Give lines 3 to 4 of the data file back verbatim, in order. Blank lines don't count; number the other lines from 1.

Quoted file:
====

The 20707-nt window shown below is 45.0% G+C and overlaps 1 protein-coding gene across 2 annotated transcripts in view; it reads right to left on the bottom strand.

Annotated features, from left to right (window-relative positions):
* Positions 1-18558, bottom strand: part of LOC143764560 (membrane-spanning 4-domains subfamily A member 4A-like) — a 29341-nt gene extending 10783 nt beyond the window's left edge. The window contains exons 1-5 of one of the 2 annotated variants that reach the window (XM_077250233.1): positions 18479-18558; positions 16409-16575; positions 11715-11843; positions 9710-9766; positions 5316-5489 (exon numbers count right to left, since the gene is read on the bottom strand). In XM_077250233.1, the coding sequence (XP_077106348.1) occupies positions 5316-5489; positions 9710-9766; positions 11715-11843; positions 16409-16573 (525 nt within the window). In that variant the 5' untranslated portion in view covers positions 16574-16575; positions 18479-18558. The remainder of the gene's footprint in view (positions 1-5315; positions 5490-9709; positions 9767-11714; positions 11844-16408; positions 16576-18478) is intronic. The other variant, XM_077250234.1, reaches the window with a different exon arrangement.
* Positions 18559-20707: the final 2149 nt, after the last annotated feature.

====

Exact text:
* Positions 1-18558, bottom strand: part of LOC143764560 (membrane-spanning 4-domains subfamily A member 4A-like) — a 29341-nt gene extending 10783 nt beyond the window's left edge. The window contains exons 1-5 of one of the 2 annotated variants that reach the window (XM_077250233.1): positions 18479-18558; positions 16409-16575; positions 11715-11843; positions 9710-9766; positions 5316-5489 (exon numbers count right to left, since the gene is read on the bottom strand). In XM_077250233.1, the coding sequence (XP_077106348.1) occupies positions 5316-5489; positions 9710-9766; positions 11715-11843; positions 16409-16573 (525 nt within the window). In that variant the 5' untranslated portion in view covers positions 16574-16575; positions 18479-18558. The remainder of the gene's footprint in view (positions 1-5315; positions 5490-9709; positions 9767-11714; positions 11844-16408; positions 16576-18478) is intronic. The other variant, XM_077250234.1, reaches the window with a different exon arrangement.
* Positions 18559-20707: the final 2149 nt, after the last annotated feature.